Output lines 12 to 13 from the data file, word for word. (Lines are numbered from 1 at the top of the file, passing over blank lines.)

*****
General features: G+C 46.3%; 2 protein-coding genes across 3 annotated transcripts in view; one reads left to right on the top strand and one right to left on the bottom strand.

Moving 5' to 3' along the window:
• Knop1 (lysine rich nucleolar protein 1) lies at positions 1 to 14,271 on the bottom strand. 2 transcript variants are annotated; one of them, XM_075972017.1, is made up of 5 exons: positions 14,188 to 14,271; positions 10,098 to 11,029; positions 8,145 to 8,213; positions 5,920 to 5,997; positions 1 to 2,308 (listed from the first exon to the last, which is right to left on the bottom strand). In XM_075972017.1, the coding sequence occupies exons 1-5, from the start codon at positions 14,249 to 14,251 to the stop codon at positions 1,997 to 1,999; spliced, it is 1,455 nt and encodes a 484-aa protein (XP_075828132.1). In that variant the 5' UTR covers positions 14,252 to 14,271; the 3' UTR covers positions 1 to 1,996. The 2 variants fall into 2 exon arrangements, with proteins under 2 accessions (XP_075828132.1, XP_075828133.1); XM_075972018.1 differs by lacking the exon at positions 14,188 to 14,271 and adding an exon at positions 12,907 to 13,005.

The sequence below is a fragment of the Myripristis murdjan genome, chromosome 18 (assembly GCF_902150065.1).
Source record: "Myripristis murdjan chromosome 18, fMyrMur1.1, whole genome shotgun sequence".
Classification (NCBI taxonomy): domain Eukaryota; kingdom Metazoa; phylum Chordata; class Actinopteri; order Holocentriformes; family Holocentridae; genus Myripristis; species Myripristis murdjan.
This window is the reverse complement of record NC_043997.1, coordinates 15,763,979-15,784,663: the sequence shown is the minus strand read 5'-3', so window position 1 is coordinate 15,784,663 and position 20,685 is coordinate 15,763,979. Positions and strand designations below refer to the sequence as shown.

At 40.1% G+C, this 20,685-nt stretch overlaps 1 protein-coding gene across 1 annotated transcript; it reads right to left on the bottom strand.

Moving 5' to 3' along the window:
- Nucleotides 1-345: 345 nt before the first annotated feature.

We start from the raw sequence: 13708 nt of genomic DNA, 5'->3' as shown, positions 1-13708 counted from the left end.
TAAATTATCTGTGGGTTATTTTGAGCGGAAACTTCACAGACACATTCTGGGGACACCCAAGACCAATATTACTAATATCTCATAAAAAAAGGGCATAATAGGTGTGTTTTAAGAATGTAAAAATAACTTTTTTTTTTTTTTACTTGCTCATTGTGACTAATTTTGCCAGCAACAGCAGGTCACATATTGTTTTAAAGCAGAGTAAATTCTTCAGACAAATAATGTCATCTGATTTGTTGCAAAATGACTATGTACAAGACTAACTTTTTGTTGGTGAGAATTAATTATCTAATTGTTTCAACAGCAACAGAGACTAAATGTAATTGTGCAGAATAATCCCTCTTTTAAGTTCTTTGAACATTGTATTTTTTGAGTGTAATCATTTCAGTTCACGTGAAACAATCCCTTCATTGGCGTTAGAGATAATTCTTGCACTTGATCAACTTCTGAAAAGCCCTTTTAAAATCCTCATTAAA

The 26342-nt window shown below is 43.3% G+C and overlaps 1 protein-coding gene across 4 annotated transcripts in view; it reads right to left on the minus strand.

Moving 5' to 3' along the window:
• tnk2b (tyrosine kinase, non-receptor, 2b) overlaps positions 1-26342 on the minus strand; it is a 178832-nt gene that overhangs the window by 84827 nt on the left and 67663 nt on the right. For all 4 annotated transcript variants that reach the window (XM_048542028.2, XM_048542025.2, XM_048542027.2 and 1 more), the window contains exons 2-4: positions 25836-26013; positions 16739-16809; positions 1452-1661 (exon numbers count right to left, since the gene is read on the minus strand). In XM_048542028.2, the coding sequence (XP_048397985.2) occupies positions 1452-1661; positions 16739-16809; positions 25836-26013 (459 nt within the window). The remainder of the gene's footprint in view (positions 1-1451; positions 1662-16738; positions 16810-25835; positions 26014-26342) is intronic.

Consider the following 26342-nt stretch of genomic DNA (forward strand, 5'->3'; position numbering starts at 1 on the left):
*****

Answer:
TAAATTATCTGTGGGTTATTTTGAGCGGAAACTTCACAGACACATTCTGGGGACACCCAAGACCAATATTACTAATATCTCATAAAAAAAGGGCATAATAGGTGTGTTTTAAGAATGTAAAAATAACTTTTTTTTTTTTTTACTTGCTCATTGTGACTAATTTTGCCAGCAACAGCAGGTCACATATTGTTTTAAAGCAGAGTAAATTCTTCAGACAAATAATGTCATCTGATTTGTTGCAAAATGACTATGTACAAGACTAACTTTTTGTTGGTGAGAATTAATTATCTAATTGTTTCAACAGCAACAGAGACTAAATGTAATTGTGCAGAATAATCCCTCTTTTAAGTTCTTTGAACATTGTATTTTTTGAGTGTAATCATTTCAGTTCACGTGAAACAATCCCTTCATTGGCGTTAGAGATAATTCTTGCACTTGATCAACTTCTGAAAAGCCCTTTTAAAATCCTCATTAAA

The 26342-nt window shown below is 43.3% G+C and overlaps 1 protein-coding gene across 4 annotated transcripts in view; it reads right to left on the minus strand.